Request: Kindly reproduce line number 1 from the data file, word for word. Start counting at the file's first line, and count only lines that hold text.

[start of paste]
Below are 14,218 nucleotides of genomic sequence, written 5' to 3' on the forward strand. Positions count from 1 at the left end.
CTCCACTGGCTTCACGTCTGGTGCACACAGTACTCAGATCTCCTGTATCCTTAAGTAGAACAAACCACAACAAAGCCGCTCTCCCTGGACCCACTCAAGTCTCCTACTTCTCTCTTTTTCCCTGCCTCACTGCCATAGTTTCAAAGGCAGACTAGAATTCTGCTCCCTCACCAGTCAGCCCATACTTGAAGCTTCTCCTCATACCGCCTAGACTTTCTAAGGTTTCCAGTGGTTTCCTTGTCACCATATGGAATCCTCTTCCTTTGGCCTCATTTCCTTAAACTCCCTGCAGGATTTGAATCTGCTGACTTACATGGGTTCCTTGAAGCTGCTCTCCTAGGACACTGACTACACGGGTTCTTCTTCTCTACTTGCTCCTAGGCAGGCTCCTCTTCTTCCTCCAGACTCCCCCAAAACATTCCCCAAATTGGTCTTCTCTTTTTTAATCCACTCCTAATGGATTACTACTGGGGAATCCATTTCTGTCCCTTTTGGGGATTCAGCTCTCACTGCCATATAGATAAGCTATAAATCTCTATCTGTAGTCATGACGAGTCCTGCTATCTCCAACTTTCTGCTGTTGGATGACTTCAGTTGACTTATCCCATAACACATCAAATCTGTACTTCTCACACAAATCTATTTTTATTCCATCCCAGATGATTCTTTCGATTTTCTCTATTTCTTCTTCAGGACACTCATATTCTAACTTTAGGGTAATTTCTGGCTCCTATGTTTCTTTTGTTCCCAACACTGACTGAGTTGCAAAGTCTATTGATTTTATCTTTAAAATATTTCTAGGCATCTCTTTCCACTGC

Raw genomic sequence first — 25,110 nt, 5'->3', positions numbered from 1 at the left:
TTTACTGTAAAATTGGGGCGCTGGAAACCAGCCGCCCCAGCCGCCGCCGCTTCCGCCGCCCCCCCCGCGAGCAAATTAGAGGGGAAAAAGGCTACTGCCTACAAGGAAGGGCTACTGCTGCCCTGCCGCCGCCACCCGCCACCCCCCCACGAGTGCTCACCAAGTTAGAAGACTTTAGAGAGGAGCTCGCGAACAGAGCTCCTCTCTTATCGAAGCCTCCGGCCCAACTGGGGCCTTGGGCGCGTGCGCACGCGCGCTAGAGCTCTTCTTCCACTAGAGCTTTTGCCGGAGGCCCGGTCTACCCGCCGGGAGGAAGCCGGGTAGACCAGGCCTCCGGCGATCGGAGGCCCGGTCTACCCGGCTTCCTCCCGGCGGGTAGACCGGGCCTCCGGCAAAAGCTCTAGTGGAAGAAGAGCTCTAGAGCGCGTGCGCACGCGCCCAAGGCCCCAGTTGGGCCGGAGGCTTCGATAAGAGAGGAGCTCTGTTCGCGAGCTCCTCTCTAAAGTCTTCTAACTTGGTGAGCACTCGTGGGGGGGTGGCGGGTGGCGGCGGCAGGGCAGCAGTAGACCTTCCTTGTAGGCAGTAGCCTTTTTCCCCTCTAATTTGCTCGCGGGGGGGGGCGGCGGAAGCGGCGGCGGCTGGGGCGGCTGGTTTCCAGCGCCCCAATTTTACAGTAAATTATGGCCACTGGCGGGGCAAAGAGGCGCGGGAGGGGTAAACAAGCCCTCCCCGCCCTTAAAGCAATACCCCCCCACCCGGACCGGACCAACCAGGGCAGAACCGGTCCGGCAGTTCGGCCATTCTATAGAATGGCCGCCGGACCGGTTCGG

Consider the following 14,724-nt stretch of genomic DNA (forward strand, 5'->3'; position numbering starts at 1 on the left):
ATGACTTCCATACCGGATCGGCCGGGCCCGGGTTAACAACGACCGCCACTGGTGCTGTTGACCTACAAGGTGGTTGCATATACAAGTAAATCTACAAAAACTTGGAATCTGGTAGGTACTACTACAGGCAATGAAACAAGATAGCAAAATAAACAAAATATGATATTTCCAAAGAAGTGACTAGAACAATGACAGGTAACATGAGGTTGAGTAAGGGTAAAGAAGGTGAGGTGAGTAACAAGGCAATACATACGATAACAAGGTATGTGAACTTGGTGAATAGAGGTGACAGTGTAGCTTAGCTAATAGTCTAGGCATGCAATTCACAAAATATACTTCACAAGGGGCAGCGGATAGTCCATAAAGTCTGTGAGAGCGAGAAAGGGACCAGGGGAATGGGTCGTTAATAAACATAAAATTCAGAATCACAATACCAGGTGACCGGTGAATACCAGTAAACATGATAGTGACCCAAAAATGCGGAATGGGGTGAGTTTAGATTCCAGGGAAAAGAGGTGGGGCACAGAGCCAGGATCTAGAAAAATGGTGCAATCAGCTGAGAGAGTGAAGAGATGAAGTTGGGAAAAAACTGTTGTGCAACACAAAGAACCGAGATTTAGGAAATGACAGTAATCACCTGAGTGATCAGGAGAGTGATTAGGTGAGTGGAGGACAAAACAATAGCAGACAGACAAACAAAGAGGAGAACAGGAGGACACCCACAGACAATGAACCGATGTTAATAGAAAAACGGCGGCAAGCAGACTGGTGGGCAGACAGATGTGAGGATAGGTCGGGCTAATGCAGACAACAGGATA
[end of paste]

Below are 14,218 nucleotides of genomic sequence, written 5' to 3' on the forward strand. Positions count from 1 at the left end.